President Luis Guillermo Solís just returned from a 10-day tour of the United States last Friday, where he held several meetings hoping to attract investment. On Wednesday, he confirmed he will travel from June 3-11 to Paris, Geneva and Brussels.
The European tour will be Solís’ 16th trip since taking office a year ago.
In France, Solís’ will meet with President François Hollande; in Geneva he will hold meetings with U.N. officials; and in Brussels he will participate in a summit by the Economic Commission for Latin America and the Caribbean.
Among other goals, Solís will lobby for Costa Rica’s joining of the Organization for Economic Cooperation and Development.
Citing “international commitments,” Solís said during a public event on Wednesday that he wouldn’t commit to fewer trips, and “would travel as much as needed in order to serve the country.”
The president’s reaction angered some lawmakers. National Liberation Party lawmaker Antonio Álvarez Desanti said he believes Solís’ trips are “presidential tourism”and undermine his presidential image.
Christian Democratic Alliance lawmaker Mario Redondo presented a report stating that frequent trips abroad are not exclusive to the president. The legislator said he has evidence that “officials from 13 ministries have taken 1,654 trips during the first year of the current administration.”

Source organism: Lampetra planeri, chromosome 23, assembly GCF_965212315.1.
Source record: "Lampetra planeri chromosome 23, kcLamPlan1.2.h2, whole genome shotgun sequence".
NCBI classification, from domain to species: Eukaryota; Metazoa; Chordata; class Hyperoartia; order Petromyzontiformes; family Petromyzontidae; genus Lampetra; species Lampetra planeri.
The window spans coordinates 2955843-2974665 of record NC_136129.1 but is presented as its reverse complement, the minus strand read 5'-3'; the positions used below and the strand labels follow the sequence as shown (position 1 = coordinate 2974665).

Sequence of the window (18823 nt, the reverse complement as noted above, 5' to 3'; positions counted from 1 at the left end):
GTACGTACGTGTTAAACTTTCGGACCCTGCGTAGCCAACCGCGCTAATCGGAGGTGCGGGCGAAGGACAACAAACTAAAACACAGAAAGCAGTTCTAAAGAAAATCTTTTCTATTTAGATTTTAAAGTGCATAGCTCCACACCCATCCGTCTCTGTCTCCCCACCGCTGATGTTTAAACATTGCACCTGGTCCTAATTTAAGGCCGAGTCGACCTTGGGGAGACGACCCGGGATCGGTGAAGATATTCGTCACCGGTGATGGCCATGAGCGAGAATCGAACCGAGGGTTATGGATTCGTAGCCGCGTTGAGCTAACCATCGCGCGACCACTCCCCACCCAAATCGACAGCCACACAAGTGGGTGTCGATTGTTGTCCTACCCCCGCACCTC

Among them Redondo reported that Public Security Ministry officials have traveled 345 times, and Planning Minister Olga Sánchez Oviedo left the country on 13 occasions and spent a total of 77 days abroad. Sánchez visited the United States, Mexico, Guatemala, Venezuela, Ecuador, Peru, Spain, France, Moldova and China.
“She even visited some of these destinations twice,” Redondo said.
Solís justified Sánchez’s trips by saying they were job-related and that she was representing the country before international organizations. Redondo argued that international commitments should be handled by the ministers of foreign trade and foreign relations.
On Thursday, the lawmaker filed a draft bill “to improve transparency in visits abroad by public officials.” The proposal seeks to improve control and transparency for trips abroad by public officials and proposes mechanisms to evaluate the achievements of each trip.